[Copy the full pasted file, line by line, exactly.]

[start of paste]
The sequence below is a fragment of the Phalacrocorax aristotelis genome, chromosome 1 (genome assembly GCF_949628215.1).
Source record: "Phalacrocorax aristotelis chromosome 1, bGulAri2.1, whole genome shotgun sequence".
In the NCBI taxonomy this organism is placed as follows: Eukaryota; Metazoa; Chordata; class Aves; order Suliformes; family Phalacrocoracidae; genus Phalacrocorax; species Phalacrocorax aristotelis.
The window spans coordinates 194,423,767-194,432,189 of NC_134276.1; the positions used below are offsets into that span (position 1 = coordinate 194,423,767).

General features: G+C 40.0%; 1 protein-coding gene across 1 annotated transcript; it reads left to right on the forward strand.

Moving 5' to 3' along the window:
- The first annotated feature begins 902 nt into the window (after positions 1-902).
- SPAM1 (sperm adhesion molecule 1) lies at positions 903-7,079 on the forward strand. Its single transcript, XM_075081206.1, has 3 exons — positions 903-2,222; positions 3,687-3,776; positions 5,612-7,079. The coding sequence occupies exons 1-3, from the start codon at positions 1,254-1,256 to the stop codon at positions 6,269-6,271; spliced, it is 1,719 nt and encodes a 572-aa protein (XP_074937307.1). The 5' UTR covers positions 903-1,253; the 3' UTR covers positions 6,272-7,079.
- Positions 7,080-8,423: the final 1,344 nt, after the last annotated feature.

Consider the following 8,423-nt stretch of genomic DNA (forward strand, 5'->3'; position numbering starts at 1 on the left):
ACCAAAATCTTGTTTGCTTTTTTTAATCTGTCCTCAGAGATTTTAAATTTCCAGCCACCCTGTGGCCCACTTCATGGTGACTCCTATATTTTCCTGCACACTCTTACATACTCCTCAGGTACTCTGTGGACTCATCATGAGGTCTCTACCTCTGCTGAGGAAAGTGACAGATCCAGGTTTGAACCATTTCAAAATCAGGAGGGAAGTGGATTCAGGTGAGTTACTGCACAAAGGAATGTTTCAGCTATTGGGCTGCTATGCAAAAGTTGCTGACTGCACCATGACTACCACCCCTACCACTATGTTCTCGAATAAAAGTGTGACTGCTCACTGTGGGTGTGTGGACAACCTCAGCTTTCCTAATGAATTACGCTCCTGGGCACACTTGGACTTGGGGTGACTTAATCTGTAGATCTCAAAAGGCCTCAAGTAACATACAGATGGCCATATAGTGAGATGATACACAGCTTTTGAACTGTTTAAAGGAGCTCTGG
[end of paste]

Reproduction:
The sequence below is a fragment of the Phalacrocorax aristotelis genome, chromosome 1 (genome assembly GCF_949628215.1).
Source record: "Phalacrocorax aristotelis chromosome 1, bGulAri2.1, whole genome shotgun sequence".
In the NCBI taxonomy this organism is placed as follows: Eukaryota; Metazoa; Chordata; class Aves; order Suliformes; family Phalacrocoracidae; genus Phalacrocorax; species Phalacrocorax aristotelis.
The window spans coordinates 194,423,767-194,432,189 of NC_134276.1; the positions used below are offsets into that span (position 1 = coordinate 194,423,767).

General features: G+C 40.0%; 1 protein-coding gene across 1 annotated transcript; it reads left to right on the forward strand.

Moving 5' to 3' along the window:
- The first annotated feature begins 902 nt into the window (after positions 1-902).
- SPAM1 (sperm adhesion molecule 1) lies at positions 903-7,079 on the forward strand. Its single transcript, XM_075081206.1, has 3 exons — positions 903-2,222; positions 3,687-3,776; positions 5,612-7,079. The coding sequence occupies exons 1-3, from the start codon at positions 1,254-1,256 to the stop codon at positions 6,269-6,271; spliced, it is 1,719 nt and encodes a 572-aa protein (XP_074937307.1). The 5' UTR covers positions 903-1,253; the 3' UTR covers positions 6,272-7,079.
- Positions 7,080-8,423: the final 1,344 nt, after the last annotated feature.

Consider the following 8,423-nt stretch of genomic DNA (forward strand, 5'->3'; position numbering starts at 1 on the left):
ACCAAAATCTTGTTTGCTTTTTTTAATCTGTCCTCAGAGATTTTAAATTTCCAGCCACCCTGTGGCCCACTTCATGGTGACTCCTATATTTTCCTGCACACTCTTACATACTCCTCAGGTACTCTGTGGACTCATCATGAGGTCTCTACCTCTGCTGAGGAAAGTGACAGATCCAGGTTTGAACCATTTCAAAATCAGGAGGGAAGTGGATTCAGGTGAGTTACTGCACAAAGGAATGTTTCAGCTATTGGGCTGCTATGCAAAAGTTGCTGACTGCACCATGACTACCACCCCTACCACTATGTTCTCGAATAAAAGTGTGACTGCTCACTGTGGGTGTGTGGACAACCTCAGCTTTCCTAATGAATTACGCTCCTGGGCACACTTGGACTTGGGGTGACTTAATCTGTAGATCTCAAAAGGCCTCAAGTAACATACAGATGGCCATATAGTGAGATGATACACAGCTTTTGAACTGTTTAAAGGAGCTCTGG